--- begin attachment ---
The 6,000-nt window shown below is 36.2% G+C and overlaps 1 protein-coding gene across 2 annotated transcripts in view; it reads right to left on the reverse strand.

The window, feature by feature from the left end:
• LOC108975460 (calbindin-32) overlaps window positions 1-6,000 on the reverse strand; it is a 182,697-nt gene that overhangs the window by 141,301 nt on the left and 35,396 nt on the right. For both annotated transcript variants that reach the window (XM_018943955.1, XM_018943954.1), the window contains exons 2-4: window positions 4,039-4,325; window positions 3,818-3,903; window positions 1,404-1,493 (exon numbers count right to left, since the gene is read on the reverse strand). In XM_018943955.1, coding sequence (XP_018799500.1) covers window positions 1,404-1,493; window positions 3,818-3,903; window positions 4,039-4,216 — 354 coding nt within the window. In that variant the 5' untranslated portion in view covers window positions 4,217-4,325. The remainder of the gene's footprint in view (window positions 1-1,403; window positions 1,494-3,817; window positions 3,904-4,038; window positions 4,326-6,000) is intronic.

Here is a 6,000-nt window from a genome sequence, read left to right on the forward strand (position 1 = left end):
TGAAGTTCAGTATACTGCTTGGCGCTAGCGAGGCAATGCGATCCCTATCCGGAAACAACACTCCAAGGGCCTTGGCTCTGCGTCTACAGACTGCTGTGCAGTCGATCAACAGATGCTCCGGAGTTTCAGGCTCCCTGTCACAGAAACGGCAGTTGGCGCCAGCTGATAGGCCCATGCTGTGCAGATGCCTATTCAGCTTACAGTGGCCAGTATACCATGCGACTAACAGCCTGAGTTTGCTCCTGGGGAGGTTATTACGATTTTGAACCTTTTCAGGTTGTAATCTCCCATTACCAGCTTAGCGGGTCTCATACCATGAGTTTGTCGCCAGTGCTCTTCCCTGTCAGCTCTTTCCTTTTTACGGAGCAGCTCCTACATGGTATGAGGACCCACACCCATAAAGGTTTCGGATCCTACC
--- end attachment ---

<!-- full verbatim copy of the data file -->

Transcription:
The 6,000-nt window shown below is 36.2% G+C and overlaps 1 protein-coding gene across 2 annotated transcripts in view; it reads right to left on the reverse strand.

The window, feature by feature from the left end:
• LOC108975460 (calbindin-32) overlaps window positions 1-6,000 on the reverse strand; it is a 182,697-nt gene that overhangs the window by 141,301 nt on the left and 35,396 nt on the right. For both annotated transcript variants that reach the window (XM_018943955.1, XM_018943954.1), the window contains exons 2-4: window positions 4,039-4,325; window positions 3,818-3,903; window positions 1,404-1,493 (exon numbers count right to left, since the gene is read on the reverse strand). In XM_018943955.1, coding sequence (XP_018799500.1) covers window positions 1,404-1,493; window positions 3,818-3,903; window positions 4,039-4,216 — 354 coding nt within the window. In that variant the 5' untranslated portion in view covers window positions 4,217-4,325. The remainder of the gene's footprint in view (window positions 1-1,403; window positions 1,494-3,817; window positions 3,904-4,038; window positions 4,326-6,000) is intronic.

Here is a 6,000-nt window from a genome sequence, read left to right on the forward strand (position 1 = left end):
TGAAGTTCAGTATACTGCTTGGCGCTAGCGAGGCAATGCGATCCCTATCCGGAAACAACACTCCAAGGGCCTTGGCTCTGCGTCTACAGACTGCTGTGCAGTCGATCAACAGATGCTCCGGAGTTTCAGGCTCCCTGTCACAGAAACGGCAGTTGGCGCCAGCTGATAGGCCCATGCTGTGCAGATGCCTATTCAGCTTACAGTGGCCAGTATACCATGCGACTAACAGCCTGAGTTTGCTCCTGGGGAGGTTATTACGATTTTGAACCTTTTCAGGTTGTAATCTCCCATTACCAGCTTAGCGGGTCTCATACCATGAGTTTGTCGCCAGTGCTCTTCCCTGTCAGCTCTTTCCTTTTTACGGAGCAGCTCCTACATGGTATGAGGACCCACACCCATAAAGGTTTCGGATCCTACC